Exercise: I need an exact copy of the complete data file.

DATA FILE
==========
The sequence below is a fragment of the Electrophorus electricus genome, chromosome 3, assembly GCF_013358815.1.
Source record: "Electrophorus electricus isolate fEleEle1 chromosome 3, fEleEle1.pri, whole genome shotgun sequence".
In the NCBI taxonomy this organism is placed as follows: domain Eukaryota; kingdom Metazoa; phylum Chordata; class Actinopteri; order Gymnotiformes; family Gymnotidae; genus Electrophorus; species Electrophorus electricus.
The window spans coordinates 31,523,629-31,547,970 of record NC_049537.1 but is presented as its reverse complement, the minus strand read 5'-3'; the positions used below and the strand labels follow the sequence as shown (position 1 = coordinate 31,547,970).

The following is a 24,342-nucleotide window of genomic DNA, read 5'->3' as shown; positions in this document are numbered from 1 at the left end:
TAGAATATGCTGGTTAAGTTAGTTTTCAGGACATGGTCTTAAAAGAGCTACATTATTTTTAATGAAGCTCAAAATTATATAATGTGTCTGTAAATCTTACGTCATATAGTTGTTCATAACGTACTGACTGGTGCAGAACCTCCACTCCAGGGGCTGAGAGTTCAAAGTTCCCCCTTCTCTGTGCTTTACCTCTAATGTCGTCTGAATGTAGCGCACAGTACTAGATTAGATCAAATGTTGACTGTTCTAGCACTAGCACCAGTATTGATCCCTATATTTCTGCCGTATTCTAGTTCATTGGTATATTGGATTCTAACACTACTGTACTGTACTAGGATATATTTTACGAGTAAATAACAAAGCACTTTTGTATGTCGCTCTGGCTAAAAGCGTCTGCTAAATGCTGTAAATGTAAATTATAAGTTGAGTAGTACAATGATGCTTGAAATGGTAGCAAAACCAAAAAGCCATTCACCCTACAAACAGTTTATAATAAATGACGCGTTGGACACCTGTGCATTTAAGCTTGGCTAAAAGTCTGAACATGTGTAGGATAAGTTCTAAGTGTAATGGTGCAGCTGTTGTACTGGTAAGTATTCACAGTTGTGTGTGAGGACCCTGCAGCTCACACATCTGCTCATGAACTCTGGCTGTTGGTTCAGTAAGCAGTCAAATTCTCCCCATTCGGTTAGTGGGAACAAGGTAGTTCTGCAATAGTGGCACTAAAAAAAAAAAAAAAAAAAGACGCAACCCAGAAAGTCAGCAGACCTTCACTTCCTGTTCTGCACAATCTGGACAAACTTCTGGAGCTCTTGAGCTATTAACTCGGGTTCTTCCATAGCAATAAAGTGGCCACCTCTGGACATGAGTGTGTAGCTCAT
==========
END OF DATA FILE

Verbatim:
The sequence below is a fragment of the Electrophorus electricus genome, chromosome 3, assembly GCF_013358815.1.
Source record: "Electrophorus electricus isolate fEleEle1 chromosome 3, fEleEle1.pri, whole genome shotgun sequence".
In the NCBI taxonomy this organism is placed as follows: domain Eukaryota; kingdom Metazoa; phylum Chordata; class Actinopteri; order Gymnotiformes; family Gymnotidae; genus Electrophorus; species Electrophorus electricus.
The window spans coordinates 31,523,629-31,547,970 of record NC_049537.1 but is presented as its reverse complement, the minus strand read 5'-3'; the positions used below and the strand labels follow the sequence as shown (position 1 = coordinate 31,547,970).

The following is a 24,342-nucleotide window of genomic DNA, read 5'->3' as shown; positions in this document are numbered from 1 at the left end:
TAGAATATGCTGGTTAAGTTAGTTTTCAGGACATGGTCTTAAAAGAGCTACATTATTTTTAATGAAGCTCAAAATTATATAATGTGTCTGTAAATCTTACGTCATATAGTTGTTCATAACGTACTGACTGGTGCAGAACCTCCACTCCAGGGGCTGAGAGTTCAAAGTTCCCCCTTCTCTGTGCTTTACCTCTAATGTCGTCTGAATGTAGCGCACAGTACTAGATTAGATCAAATGTTGACTGTTCTAGCACTAGCACCAGTATTGATCCCTATATTTCTGCCGTATTCTAGTTCATTGGTATATTGGATTCTAACACTACTGTACTGTACTAGGATATATTTTACGAGTAAATAACAAAGCACTTTTGTATGTCGCTCTGGCTAAAAGCGTCTGCTAAATGCTGTAAATGTAAATTATAAGTTGAGTAGTACAATGATGCTTGAAATGGTAGCAAAACCAAAAAGCCATTCACCCTACAAACAGTTTATAATAAATGACGCGTTGGACACCTGTGCATTTAAGCTTGGCTAAAAGTCTGAACATGTGTAGGATAAGTTCTAAGTGTAATGGTGCAGCTGTTGTACTGGTAAGTATTCACAGTTGTGTGTGAGGACCCTGCAGCTCACACATCTGCTCATGAACTCTGGCTGTTGGTTCAGTAAGCAGTCAAATTCTCCCCATTCGGTTAGTGGGAACAAGGTAGTTCTGCAATAGTGGCACTAAAAAAAAAAAAAAAAAAAGACGCAACCCAGAAAGTCAGCAGACCTTCACTTCCTGTTCTGCACAATCTGGACAAACTTCTGGAGCTCTTGAGCTATTAACTCGGGTTCTTCCATAGCAATAAAGTGGCCACCTCTGGACATGAGTGTGTAGCTCAT